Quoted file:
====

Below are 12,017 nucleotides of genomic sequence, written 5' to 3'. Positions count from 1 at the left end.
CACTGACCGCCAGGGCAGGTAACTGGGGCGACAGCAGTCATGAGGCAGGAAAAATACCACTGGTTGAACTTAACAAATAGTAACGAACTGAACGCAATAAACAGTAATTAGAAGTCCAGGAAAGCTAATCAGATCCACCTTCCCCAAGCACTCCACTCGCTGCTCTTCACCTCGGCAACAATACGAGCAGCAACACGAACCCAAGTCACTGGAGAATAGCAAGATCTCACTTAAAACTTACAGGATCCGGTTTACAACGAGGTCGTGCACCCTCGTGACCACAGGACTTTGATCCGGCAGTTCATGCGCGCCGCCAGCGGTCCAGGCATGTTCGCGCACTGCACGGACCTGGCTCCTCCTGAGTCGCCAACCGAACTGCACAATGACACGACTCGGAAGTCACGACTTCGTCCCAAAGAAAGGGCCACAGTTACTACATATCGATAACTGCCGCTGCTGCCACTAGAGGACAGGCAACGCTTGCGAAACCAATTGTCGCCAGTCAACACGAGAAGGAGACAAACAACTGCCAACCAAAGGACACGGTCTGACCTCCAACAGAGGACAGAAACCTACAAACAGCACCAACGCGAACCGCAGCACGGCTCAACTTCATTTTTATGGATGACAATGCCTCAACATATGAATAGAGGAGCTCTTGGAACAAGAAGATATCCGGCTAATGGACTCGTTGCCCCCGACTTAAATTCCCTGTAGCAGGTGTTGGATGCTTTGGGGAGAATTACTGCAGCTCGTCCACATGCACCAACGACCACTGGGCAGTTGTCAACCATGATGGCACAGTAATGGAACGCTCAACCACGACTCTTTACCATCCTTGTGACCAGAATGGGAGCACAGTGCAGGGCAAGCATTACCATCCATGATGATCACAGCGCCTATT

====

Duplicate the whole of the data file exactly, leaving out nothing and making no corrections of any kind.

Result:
Below are 12,017 nucleotides of genomic sequence, written 5' to 3'. Positions count from 1 at the left end.
CACTGACCGCCAGGGCAGGTAACTGGGGCGACAGCAGTCATGAGGCAGGAAAAATACCACTGGTTGAACTTAACAAATAGTAACGAACTGAACGCAATAAACAGTAATTAGAAGTCCAGGAAAGCTAATCAGATCCACCTTCCCCAAGCACTCCACTCGCTGCTCTTCACCTCGGCAACAATACGAGCAGCAACACGAACCCAAGTCACTGGAGAATAGCAAGATCTCACTTAAAACTTACAGGATCCGGTTTACAACGAGGTCGTGCACCCTCGTGACCACAGGACTTTGATCCGGCAGTTCATGCGCGCCGCCAGCGGTCCAGGCATGTTCGCGCACTGCACGGACCTGGCTCCTCCTGAGTCGCCAACCGAACTGCACAATGACACGACTCGGAAGTCACGACTTCGTCCCAAAGAAAGGGCCACAGTTACTACATATCGATAACTGCCGCTGCTGCCACTAGAGGACAGGCAACGCTTGCGAAACCAATTGTCGCCAGTCAACACGAGAAGGAGACAAACAACTGCCAACCAAAGGACACGGTCTGACCTCCAACAGAGGACAGAAACCTACAAACAGCACCAACGCGAACCGCAGCACGGCTCAACTTCATTTTTATGGATGACAATGCCTCAACATATGAATAGAGGAGCTCTTGGAACAAGAAGATATCCGGCTAATGGACTCGTTGCCCCCGACTTAAATTCCCTGTAGCAGGTGTTGGATGCTTTGGGGAGAATTACTGCAGCTCGTCCACATGCACCAACGACCACTGGGCAGTTGTCAACCATGATGGCACAGTAATGGAACGCTCAACCACGACTCTTTACCATCCTTGTGACCAGAATGGGAGCACAGTGCAGGGCAAGCATTACCATCCATGATGATCACAGCGCCTATT